Spring is an exciting time on land as well as in the ocean and along its shores. It’s a time to bundle up and take the kids out to explore the excitement of the waking of life and the birth of a new summer.
Seaweeds, plankton, small boneless animals and fishes, and large marine mammals all are part of this cycle of life, which gets reenergized every year when the days get longer and the sun gains strength. At the Kodiak Ocean Science Discovery Lab we bring a little bit of this new growth into the classroom to get a chance to investigate and learn about it. Our motto is that we can only care about what we know, and to help kids care about the ocean environment they need to meet and understand the animals in it. Luckily, living in this amazing Island environment, we have the opportunity to meet the ocean life up close and personal.
This year we have prepared a special personal encounter for the students. How many places do you know where a third or fourth grade student gets a chance to personally interact with and touch a life octopus? As part of a research project on Pacific octopus, we will have a designated outreach octopus to interact directly with kids during their field trip to the Ocean Science Discovery Lab and Kodiak Fisheries Research Center this spring.
Exciting? Definitely. Scary? Yes, just a little. After all, the Giant Pacific octopus is the largest octopus species and can grow to an impressive 600 lbs. and an arm span of 30 feet. There used to be a sports and public entertainment contest in Washington State where divers would wrestle with large octopus and try to bring them onshore. Whoever managed to bring in the largest octopus would win the contest. We do not intend to encourage any of our students to dive into the tank and we will choose a smaller specimen for our gentle encounters with this creature of the deep.
Octopus truly are among the most fascinating of ocean creatures and it would fill more than this newspaper to mention their amazing features. They are known for their surprising intelligence and ability to learn. Observations of octopus in captivity suggest that each octopus has an individual personality and some display specific reactions to certain people they have come to know. These reactions may include changing the color of their skin, blowing water out of their siphons, or moving about in certain ways. It has been shown that an octopusses brain continues to grow throughout its life, both in size and the number of brain cells. We humans can only match this with a nose that continues to grow throughout our life, however, it does not increase our power to sniff things out.
Octopusses don’t need a nose, they use their suction cups for sniffing. In adult females there are 2,240 suction cups, each capable of testing the water and objects around them. About 60% of the nerve cells are located in the octopusses arms and most of them are connected to the suction cups, giving the animal an enormous information processing capacity.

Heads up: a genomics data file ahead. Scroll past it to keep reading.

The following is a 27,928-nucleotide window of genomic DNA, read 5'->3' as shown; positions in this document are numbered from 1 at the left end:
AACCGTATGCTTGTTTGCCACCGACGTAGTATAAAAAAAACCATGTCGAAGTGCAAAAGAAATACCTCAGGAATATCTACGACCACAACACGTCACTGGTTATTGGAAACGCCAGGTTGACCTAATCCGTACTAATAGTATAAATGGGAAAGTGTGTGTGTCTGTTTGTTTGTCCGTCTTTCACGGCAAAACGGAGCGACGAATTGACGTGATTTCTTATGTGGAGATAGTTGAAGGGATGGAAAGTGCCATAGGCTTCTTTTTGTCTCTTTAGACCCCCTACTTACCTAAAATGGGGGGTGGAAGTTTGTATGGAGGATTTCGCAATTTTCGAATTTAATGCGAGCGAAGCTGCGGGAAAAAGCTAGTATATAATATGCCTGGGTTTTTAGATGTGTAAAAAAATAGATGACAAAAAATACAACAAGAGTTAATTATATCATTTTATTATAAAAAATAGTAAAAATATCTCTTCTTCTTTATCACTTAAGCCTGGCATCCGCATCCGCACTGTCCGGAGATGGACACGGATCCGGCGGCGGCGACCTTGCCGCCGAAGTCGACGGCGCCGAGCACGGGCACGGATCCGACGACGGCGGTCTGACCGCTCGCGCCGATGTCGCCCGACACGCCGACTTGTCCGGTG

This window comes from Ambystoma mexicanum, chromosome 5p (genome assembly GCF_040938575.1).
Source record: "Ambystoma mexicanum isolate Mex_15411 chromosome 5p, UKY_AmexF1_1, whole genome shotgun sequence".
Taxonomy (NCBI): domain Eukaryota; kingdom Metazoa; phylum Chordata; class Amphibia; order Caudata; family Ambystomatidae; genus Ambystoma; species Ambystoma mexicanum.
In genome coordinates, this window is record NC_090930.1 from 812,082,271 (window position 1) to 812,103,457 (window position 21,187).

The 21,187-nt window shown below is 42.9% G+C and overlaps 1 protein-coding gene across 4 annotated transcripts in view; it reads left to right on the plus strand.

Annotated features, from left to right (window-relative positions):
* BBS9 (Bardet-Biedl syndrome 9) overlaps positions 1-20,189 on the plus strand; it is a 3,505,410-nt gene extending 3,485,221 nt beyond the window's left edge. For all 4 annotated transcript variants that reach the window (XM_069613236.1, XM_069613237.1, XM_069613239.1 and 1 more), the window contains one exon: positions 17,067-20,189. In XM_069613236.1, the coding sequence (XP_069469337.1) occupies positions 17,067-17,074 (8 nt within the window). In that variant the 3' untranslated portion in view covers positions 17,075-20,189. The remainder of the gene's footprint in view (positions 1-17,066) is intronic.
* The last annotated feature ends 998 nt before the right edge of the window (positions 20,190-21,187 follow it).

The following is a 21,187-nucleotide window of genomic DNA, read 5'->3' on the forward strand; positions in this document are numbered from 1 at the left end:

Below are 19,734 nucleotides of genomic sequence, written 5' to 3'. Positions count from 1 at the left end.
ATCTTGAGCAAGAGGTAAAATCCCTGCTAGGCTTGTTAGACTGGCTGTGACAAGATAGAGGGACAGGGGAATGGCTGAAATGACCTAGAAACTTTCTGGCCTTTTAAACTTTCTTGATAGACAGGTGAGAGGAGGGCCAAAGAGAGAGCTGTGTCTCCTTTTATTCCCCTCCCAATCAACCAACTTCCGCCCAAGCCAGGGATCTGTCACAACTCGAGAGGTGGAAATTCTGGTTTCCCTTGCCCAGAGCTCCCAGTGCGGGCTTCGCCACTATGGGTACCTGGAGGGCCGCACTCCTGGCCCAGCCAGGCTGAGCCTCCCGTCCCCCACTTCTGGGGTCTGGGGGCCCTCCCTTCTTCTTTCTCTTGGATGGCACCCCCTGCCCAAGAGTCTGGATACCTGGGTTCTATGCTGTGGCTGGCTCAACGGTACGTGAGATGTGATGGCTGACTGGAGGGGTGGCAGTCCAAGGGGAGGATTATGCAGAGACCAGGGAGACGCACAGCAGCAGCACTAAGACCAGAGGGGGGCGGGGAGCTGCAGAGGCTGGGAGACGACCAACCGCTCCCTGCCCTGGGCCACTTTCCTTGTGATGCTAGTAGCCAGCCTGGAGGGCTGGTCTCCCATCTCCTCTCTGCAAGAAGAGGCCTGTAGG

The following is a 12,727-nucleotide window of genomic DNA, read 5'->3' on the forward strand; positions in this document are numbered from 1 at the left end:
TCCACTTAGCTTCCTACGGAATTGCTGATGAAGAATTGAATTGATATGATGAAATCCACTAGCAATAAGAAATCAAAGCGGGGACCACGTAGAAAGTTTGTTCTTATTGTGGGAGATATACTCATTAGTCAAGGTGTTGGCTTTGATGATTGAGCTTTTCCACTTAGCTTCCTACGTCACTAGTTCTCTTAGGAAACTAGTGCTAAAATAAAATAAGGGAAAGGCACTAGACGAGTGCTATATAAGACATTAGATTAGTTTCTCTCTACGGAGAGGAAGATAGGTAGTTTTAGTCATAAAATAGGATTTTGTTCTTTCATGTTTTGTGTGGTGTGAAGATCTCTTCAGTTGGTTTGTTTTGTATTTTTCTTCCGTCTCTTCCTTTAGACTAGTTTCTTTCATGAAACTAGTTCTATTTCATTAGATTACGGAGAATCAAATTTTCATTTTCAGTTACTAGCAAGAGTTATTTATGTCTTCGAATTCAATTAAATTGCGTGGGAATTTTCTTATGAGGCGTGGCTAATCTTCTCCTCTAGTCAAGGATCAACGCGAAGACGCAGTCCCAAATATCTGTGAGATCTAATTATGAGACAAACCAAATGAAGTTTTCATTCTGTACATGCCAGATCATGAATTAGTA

If the adult male octopus receives the information that there is an adult female in the vicinity, it may engage in a courtship ritual, which includes a display of vigorously flashing skin coloration and waving his swelling ligula. This is a specially designed part of one of his arms, with the purpose of depositing a spermatophore with the female. His spermatophore, the package containing his contribution of genetic material to the next generation, can reach the impressive size of 3 feet. Upon deposition of his gift, the male octopus is believed to be able to remove any previously deposited sperm packages from the female.
The female retains the sperm package until she is ready to lay eggs. The eggs travel past the spermatophore and get fertilized on the way. Mom then deposits pretty strings of eggs around her den and devotes the next 6 to 7 months of her life to keeping her eggs clean and aerated. Her devotion to the clutch literally kills her, because during this time she refuses to hunt or eat, and since her body does not store fat, she slowly digests her muscle tissue, loosing half of her body weight. When the eggs hatch, she gently blows them out of the den and into the currents, where the tiny octopusses spend the first 2-3 month in the plankton. Few survive this early life stage and out of 57,000 little ones only one or two reach maturity.
Both parents only get one chance at reproduction. After mating they enter a life stage of senescense, where they cease eating and health deteriorates. While the females spend this stage tending to the clutch, the males wander aimlessly around the ocean, exposing themselves needlessly to the dangers of predation. Marine creatures who would delightedly gobble up a senescent octopus include seals, sea lions, some fish, sharks, sea otters, toothed whales and other octopus. Wait, octopus eat octopus? They do. While most octopus usually dine on crabs, clams, scallops and the likes, they have been filmed catching fish and small sharks and the remains of small sharks have been found in octopus guts. While octopus are fished for human consumption, they have never been reported to eat kids and we promise to keep our students and octopus safe.
Octopus have so many fascinating features (did I mention their 3 hearts?), but time is up and the Kodiak students will have to return to their classrooms, hopefully inspired by what they learned about the amazing creatures of the oceans around us.